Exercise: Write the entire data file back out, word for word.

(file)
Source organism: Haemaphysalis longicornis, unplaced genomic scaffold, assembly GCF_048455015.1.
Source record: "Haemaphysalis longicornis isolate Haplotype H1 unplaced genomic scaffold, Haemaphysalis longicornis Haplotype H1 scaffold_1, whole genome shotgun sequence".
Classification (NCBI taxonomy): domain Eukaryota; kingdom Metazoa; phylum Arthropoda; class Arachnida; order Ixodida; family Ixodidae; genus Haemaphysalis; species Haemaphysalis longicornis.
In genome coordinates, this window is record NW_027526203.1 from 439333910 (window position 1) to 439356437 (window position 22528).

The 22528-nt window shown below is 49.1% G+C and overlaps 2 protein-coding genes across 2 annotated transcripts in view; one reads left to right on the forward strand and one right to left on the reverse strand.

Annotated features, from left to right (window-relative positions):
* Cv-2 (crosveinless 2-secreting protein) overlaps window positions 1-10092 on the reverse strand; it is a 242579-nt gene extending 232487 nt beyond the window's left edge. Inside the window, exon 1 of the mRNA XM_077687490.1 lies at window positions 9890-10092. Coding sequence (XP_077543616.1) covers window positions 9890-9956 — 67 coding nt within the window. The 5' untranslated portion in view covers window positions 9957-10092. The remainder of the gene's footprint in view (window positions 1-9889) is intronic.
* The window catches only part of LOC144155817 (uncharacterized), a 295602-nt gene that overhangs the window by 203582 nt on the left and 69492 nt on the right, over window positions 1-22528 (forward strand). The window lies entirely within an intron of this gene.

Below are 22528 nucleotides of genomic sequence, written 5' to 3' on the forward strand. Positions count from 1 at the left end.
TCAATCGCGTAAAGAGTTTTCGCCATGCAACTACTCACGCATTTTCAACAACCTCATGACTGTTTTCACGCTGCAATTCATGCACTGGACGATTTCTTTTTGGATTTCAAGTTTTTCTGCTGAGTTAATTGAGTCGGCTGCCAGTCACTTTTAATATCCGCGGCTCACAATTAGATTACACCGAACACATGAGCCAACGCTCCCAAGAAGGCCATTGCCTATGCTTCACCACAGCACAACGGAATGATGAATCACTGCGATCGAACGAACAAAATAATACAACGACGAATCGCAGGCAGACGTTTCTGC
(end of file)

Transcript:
Source organism: Haemaphysalis longicornis, unplaced genomic scaffold, assembly GCF_048455015.1.
Source record: "Haemaphysalis longicornis isolate Haplotype H1 unplaced genomic scaffold, Haemaphysalis longicornis Haplotype H1 scaffold_1, whole genome shotgun sequence".
Classification (NCBI taxonomy): domain Eukaryota; kingdom Metazoa; phylum Arthropoda; class Arachnida; order Ixodida; family Ixodidae; genus Haemaphysalis; species Haemaphysalis longicornis.
In genome coordinates, this window is record NW_027526203.1 from 439333910 (window position 1) to 439356437 (window position 22528).

The 22528-nt window shown below is 49.1% G+C and overlaps 2 protein-coding genes across 2 annotated transcripts in view; one reads left to right on the forward strand and one right to left on the reverse strand.

Annotated features, from left to right (window-relative positions):
* Cv-2 (crosveinless 2-secreting protein) overlaps window positions 1-10092 on the reverse strand; it is a 242579-nt gene extending 232487 nt beyond the window's left edge. Inside the window, exon 1 of the mRNA XM_077687490.1 lies at window positions 9890-10092. Coding sequence (XP_077543616.1) covers window positions 9890-9956 — 67 coding nt within the window. The 5' untranslated portion in view covers window positions 9957-10092. The remainder of the gene's footprint in view (window positions 1-9889) is intronic.
* The window catches only part of LOC144155817 (uncharacterized), a 295602-nt gene that overhangs the window by 203582 nt on the left and 69492 nt on the right, over window positions 1-22528 (forward strand). The window lies entirely within an intron of this gene.

Below are 22528 nucleotides of genomic sequence, written 5' to 3' on the forward strand. Positions count from 1 at the left end.
TCAATCGCGTAAAGAGTTTTCGCCATGCAACTACTCACGCATTTTCAACAACCTCATGACTGTTTTCACGCTGCAATTCATGCACTGGACGATTTCTTTTTGGATTTCAAGTTTTTCTGCTGAGTTAATTGAGTCGGCTGCCAGTCACTTTTAATATCCGCGGCTCACAATTAGATTACACCGAACACATGAGCCAACGCTCCCAAGAAGGCCATTGCCTATGCTTCACCACAGCACAACGGAATGATGAATCACTGCGATCGAACGAACAAAATAATACAACGACGAATCGCAGGCAGACGTTTCTGC